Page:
* Diary, March 13, 1833.
† Moore's Diary, April 10, 1823. On the same occasion Moore writes: "Smith particularly amusing. Have rather held out against him hitherto; but this day he conquered me; and I am now his victim, in the laughing way, for life. His imagination of a duel between two doctors, with oil of Croton on the tips of their fingers, trying to touch each other's lips, highly ludi.
WISDOM OF THE WIT.
In his own Essay on Wit, Smith fearlessly quoted the multifarious and exhaustive definition of Barrow. He may be tried on each of its counts, and be found honourably guilty of perpetrating every jest enumerated in the indictment. The "pat allusion to a known story," is exemplified in the case of memorable Mrs. Partington; the "forging an apposite tale," in the passage from the Synod of Dort and the story of "the Village ;" while the "dress of humourous expression," the "odd similitude,” the "bold scheme of speech," the "tart irony," the "lusty hyperbole," the "acute nonsense," were peculiarly Sydney Smith's own. The reductio ad absurdum was his favourite method. He gave his fish line, and swam it to death. He well knew how "affinity of sound and words and phrases" enriched expression, and practised the art in his style, but the perversion of these things in puns he despised. We have noticed only two instances in all his writings.
If the form of his wit indicated something of levity, its spirit was sound and earnest. There was a grave thought always at the bottom. This has given his writings a permanent value, while brilliant contemporary reputations have fluttered and died. On this point an acute critic, Mrs. Jameson, remarks—and her testimony may be taken for the greater value, since she complains, that "her nature feels the want of the artistic and imaginative in his nature"-that "the wit of Sydney Smith almost always involved a thought worth remembering for its own sake, as well as worth remembering for its brilliant vehicle: the value of ten thousand pounds sterling of sense concentrated into a cut and polished diamond. It is not true, as I have heard it said," she continues, "that after leaving the society of Sydney Smith, you only remembered how much you had laughed, not the good things at which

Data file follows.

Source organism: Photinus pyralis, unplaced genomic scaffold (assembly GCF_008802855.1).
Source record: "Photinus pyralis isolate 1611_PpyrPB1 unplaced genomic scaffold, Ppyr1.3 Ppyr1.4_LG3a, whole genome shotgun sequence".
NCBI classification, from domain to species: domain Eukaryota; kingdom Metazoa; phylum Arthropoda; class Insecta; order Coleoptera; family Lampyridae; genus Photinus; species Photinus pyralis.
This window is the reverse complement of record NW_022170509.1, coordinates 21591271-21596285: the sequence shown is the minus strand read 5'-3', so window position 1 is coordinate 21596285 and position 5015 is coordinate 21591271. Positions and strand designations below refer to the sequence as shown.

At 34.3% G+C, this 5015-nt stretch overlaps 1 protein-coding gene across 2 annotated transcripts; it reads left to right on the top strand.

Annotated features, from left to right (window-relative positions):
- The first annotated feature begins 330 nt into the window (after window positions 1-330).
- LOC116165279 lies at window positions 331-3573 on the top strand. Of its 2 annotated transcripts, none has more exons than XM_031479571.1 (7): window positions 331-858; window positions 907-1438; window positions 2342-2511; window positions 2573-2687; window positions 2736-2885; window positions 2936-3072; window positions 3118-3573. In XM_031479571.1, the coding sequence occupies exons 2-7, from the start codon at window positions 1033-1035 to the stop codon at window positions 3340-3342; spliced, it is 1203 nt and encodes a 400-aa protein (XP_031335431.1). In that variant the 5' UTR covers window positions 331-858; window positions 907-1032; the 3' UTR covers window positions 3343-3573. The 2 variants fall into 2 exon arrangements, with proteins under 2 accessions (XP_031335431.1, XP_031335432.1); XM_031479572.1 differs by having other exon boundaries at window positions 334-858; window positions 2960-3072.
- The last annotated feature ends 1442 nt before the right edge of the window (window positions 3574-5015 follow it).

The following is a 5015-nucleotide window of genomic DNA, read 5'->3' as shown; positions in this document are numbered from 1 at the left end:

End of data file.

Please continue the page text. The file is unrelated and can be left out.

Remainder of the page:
* One of Napoleon, in 1798, "Ireland safe; and Buonaparte embayed in Egypt; that is, surrounded by Beys !" The other, in a note to the Countess Grey: "If any one bearing the name of Grey comes this way (to Combe Florey), send him to us: I am Grey-men-iverous !”
you had laughed. Few men-wits by profession-ever said so many memorable things as those recorded of Sydney Smith."*
The Letters of Sydney Smith have little pretension in their form as epistolary compositions; but they are rare specimens of a rare class; ranking, for their terseness and witty flavour, with the notes and "notelets" of Charles Lamb. They are generally brief, never attempt any regular or didactic exposition of a subject, but contain, in virtue of their epigrammatic truthfulness-to say nothing of the constant entertainment—profitable matter of general wisdom and information of the men and affairs of his day, to take their place with the published correspondence of the greatest of his contemporaries. In a few lines he settles a moral question, draws the portrait of a public man, pleasantly corrects a defect, or rallies the spirits of a friend. He wrote often to Jeffrey, and to John Murray; less frequently to Allen, Lord Holland, Earl Grey, and in the latter part of his life exchanged a gouty correspondence with Sir George Philips, and wrote warm complimentary notes to Dickens. But most of his letters are addressed to ladies; to Lady Holland, to Mrs, Meynell, to Miss Georgiana Harcourt, daughter of the Archbishop of York, the Countess Grey, Lady Mary Bennett, and others. Playful and sincerely affectionate, they are the perfection of ingenious flattery, the sweetness of the adulation being taken off by the humourous extravagance.
A paragraph is due to Holland House, a seat sacred in the history of Letters, the centre of the important social, literary, and political circle with which Sydney Smith revolved during the greater part of his life. Its traditions go back to the early years of the seventeenth century, when it was built by Sir Walter Cope. The grounds had belonged to the noble family of the De
* Common-Place Book of Thoughts, Memorics and Fancies, p. 49. †There is a pleasant account of the historical incidents connected with Holland House, in two papers by Leigh Hunt, in Nos. 204 and 205 of House